There is no flag bearer’s curse. At least for Rosie MacLennan.
One week after the pint-sized Torontonian hoisted the red Maple Leaf and led Team Canada into Rio’s Maracana Stadium for the Parade of Athletes, she defended her 2012 Olympic title, winning a second gold in women’s trampoline, Friday.
“It’s so surreal. I’m so excited and really proud,” a beaming MacLennan told reporters. “I’m so grateful to have had the opportunity to come out here to compete at the Olympics again. I can’t even describe it.”
For a while, it seemed like the 27-year-old might fall victim to a historical trend that has seen more than a few of Canada’s flag bearers struggle at the Games. A disappointing first routine left her sitting sixth in the preliminaries. But her second series of flips, twists and somersaults earned the second-highest score of the afternoon, and sent her into the medal round ranked third overall.
In the one-round bounce-off, MacLennan’s 16-second battle against gravity scored 56.465 points, putting her in first, just .42 ahead of Bryony Page of Great Britain. Both had to nervously wait for the judges’ verdict on the final two jumpers. But when China’s He Wenna, winner of the gold at Beijing 2008, scored just 55.885, MacLennan’s second Olympic championship was in the bag.
A few minutes later, she took the top step of the podium, raised both arms in the air and gave a jazz-hands salute to the crowd. Later, after “O Canada” played, she donned a Canadian flag like a cape, and paraded around the Rio Olympic Arena showing off her hard-won hardware.
Earlier in the week, MacLennan had taken to Twitter to express her joy at Canada’s fast start to these Olympics. “The last few days in Rio have been incredible,” she wrote. “All the hard work and sacrifice leads to this!”
Now she’s made her own contribution to Canada’s momentum-filled first week in Rio. Her gold, the country’s second of the Games, came after a morning silver in the women’s lightweight double sculls from Patricia Obee and Lindsay Jennerich of Victoria. Four years ago in London, the pair had failed to make the medal final, despite having won the world championships the year before. On Friday, in the wind and drizzle on Lagoa Rodrigo de Freitas at the foot of Corcovado mountain, they refused to be denied their latest chance at Olympic glory.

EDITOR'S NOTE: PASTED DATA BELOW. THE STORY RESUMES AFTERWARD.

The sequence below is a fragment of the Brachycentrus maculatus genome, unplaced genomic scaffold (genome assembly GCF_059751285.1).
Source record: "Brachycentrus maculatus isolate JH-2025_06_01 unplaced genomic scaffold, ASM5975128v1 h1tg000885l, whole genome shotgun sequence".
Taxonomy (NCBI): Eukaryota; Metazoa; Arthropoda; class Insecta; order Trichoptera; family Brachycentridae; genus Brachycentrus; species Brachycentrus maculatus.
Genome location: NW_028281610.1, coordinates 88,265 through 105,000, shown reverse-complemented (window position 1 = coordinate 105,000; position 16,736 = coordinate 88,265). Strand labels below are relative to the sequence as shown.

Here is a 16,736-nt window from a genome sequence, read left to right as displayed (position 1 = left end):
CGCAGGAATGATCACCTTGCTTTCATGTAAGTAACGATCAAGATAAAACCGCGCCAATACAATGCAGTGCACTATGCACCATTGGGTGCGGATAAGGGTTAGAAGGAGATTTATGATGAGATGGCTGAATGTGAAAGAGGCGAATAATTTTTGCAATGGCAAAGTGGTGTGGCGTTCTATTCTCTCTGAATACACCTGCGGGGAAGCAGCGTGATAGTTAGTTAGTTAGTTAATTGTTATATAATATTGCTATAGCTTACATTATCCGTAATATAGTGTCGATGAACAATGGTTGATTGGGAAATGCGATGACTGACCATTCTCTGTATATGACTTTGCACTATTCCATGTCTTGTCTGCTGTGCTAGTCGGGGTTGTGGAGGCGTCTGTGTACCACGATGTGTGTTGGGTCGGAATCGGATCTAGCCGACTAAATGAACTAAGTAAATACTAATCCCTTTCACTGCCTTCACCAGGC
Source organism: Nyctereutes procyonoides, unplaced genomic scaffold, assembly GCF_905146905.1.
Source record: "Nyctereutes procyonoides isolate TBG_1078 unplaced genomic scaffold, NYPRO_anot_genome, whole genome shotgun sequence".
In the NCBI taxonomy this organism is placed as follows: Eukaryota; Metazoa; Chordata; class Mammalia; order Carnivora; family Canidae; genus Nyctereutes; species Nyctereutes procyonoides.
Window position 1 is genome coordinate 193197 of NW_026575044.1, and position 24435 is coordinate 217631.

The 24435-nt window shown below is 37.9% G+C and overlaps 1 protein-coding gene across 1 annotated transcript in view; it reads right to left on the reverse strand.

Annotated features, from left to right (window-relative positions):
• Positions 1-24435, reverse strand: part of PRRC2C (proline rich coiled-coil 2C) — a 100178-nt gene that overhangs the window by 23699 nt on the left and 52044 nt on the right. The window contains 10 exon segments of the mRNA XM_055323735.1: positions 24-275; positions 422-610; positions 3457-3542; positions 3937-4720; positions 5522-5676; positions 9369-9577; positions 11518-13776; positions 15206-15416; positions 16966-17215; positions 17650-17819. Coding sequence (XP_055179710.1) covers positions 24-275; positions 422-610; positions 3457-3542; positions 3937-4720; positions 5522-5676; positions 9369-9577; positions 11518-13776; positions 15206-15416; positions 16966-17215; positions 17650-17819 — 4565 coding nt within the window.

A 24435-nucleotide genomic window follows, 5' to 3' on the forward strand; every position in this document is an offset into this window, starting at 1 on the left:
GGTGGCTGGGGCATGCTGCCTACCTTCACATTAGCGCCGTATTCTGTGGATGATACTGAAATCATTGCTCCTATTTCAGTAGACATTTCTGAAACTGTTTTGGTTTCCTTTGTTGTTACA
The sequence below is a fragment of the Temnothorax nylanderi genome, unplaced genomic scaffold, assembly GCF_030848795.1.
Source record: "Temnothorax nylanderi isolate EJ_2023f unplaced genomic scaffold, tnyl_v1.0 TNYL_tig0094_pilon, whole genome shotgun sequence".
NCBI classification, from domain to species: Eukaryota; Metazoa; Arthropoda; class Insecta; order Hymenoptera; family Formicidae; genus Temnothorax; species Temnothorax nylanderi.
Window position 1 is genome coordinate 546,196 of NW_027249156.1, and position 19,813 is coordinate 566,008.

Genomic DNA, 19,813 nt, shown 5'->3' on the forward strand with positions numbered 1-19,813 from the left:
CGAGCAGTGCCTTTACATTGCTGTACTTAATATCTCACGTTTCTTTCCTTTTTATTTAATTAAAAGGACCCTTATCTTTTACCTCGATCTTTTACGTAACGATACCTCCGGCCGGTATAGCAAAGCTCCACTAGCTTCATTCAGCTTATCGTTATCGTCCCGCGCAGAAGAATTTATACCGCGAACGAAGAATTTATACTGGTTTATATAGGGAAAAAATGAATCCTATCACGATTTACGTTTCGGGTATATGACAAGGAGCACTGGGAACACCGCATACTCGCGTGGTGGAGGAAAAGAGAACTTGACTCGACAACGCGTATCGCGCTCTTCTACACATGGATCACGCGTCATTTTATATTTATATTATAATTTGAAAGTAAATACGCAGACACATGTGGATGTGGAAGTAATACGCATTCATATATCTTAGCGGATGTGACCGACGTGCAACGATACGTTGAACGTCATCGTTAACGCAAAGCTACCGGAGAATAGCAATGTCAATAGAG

In fifth place at the halfway 1,000-m mark, they pulled their way back into contention, catching and passing boats from South Africa, China and New Zealand, making up a 1.63-second deficit and almost catching the winning Dutch crew with a desperate push over the final 500 m.
“My body is in shock in every way from a 2K race and from being on an Olympic podium, which is 12 years in the making,” said the 34-year-old Jennerich. “It’s surreal and the purest form of happy.”
Before the race, their coach Tom Morris had left each of the women a motivational message, scrawled on a piece of duct tape stuck over their footplates. The 24-year-old Obee’s said “Tunnel,” for the singular focus required to make the podium. For Jennerich, who in addition to her London disappointment had just missed out on a seat in the women’s-eight for Beijing, it read, “No regrets.”
The gold, silver, and Hilary Caldwell’s backstroke bronze at the pool Friday night, bring Canada’s Rio medal total to 10, on the seventh day of competition—all of them won by women. By sex, it’s the fourth-best showing of the Games, behind the U.S., China and Russia. Overall, Canada ranks 13th by golds, and 12th by total medals. So far, men from 42 other nations, including Uzbekistan, Fiji, the United Arab Emirates, and Brazil had made it to the podium.
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